As he squares off against the New South Wales Independent Commission Against Corruption, 81-year-old Travers Duncan — known affectionately as “Mr Coal” — has another problem.
The company Duncan chairs, White Energy, is still to deliver on the promises it made back in 2006, when it was bought by Amerod Resources in a reverse takeover to commercialise its so-called “binderless coal briquetting”(BCB) technology.
A Crikey investigation finds the BCB coal upgrading technology has soaked up hundreds of millions of public and private funds over almost 20 years, with little tangible result. It raises questions about the role of scientists in the CSIRO’s energy division, helping to promote a range of dubious coal upgrade technologies.
Shares in White plummeted on November 9, 2011, when it announced its Indonesian partner, Bayan, had pulled out of a joint venture, PT Kaltim Supacoal, to build a briquetting plant at Tabang in the remote Indonesian province of East Kalimantan, when the plant was said to be over 95% complete. Roughly $200 million in shareholder value went up in smoke that day, as the shares plunged from over $1.50 to below 50c. White was the worst-performing company in the ASX200 that year, and was removed from the index in late 2012. Its shares have never recovered, trading now at 21c.
Since 2011, White’s cash balance has fallen from $184 million to $89 million, as Duncan and chief executive Brian Flannery have continued to plow money into the BCB technology, while diversifying into South Australia, South Africa and America.
At last Friday’s AGM in Sydney, frustrated shareholder Mark Zions from Peak Finn challenged the company over its cash burn and perseverance with BCB. He made similar comments at the AGM a year ago. “They seem hell-bent on making sure this technology works no matter what,” Zions told Crikey this week.
Despite the setback at Tabang, Flannery is unrepentant. The BCB technology — being trialled at a plant near Cessnock in the NSW Hunter Valley, originally built with the proceeds of a $4.3 million Commonwealth grant announced by then (and now) Industry Minister Ian Macfarlane in 2007 — is on the verge of a breakthrough.
“Technology generally is tough,” Flannery said in an interview last week. “I think we’re almost there.”
The BCB technology turns finely crushed and dried coal into so-called briquettes, about the size of backyard barbecue coals, and was originally intended for use in power generation. With thermal coal prices sliding, Flannery says BCB is now being considered by various large South African companies, which have vast stores of discarded “coal fines” that might be suitable for briquetting, and will also be used to add value to the coal from the loss-making Mountainside Coal mine in Kentucky, which was bought for some $20 million earlier this year. White is planning to build a new $40 million BCB plant in Kentucky and is hoping to sell the briquettes into niche markets.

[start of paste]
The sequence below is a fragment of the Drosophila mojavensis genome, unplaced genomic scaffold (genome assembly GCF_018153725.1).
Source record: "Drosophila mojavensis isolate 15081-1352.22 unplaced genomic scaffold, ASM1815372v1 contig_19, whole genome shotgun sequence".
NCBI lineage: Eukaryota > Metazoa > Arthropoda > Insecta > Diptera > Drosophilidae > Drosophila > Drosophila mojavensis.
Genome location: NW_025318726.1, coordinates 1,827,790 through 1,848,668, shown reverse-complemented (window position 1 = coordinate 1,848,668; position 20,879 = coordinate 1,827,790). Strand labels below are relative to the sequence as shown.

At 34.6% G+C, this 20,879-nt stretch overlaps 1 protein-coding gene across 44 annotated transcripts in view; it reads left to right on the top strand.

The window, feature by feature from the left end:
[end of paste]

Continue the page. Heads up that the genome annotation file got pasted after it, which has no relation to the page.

BCB grew out of earlier, related CSIRO-sponsored research by a White-affiliated company into “ultra clean coal” (UCC), which was ground down to below 0.5mm, suspended in coal water slurry and injected into large diesel engines for use as a transport fuel or in power stations. The UCC technology was owned by Felix Resources which was bought by China’s Yancoal Ltd in 2009 for $3.5 billion, vaulting both Duncan and Flannery onto the Rich List. Duncan is ranked 68th on the list with a personal fortune estimated by BRW at $680 million.
Yancoal last year suspended trials of the UCC technology at the Cessnock site, on the same block of land and in the same large shed as White’s briquetting plant.
White is suing Bayan over the failure of the Tabang project and has been hit with a counterclaim. Hearings are expected to be held in the Singapore High Court next year. At the Sydney AGM Flannery declined to put a value on the claim, but court documents show it is at least $US138 million.
Duncan is facing possible criminal charges after ICAC found he had engaged in corrupt conduct during the aborted half-billion-dollar sale to White Energy of Cascade Coal, a company of which he was a director and part-owner, by failing to disclose the involvement of the family of former NSW Labor minister Eddie Obeid. ICAC recommended Duncan be prosecuted for obtaining financial advantage by deception, a criminal offence. Duncan, who says the findings are “without any factual foundation”, has begun proceedings in the Supreme Court seeking a judicial review of the ICAC findings. His challenge is likely to be heard mid-next year.
Duncan’s re-election to the board of White was opposed last week by the Australian Shareholders Association, on the grounds both of his age and tenure, and the adverse ICAC findings. Duncan was easily re-elected despite a 9% protest vote.
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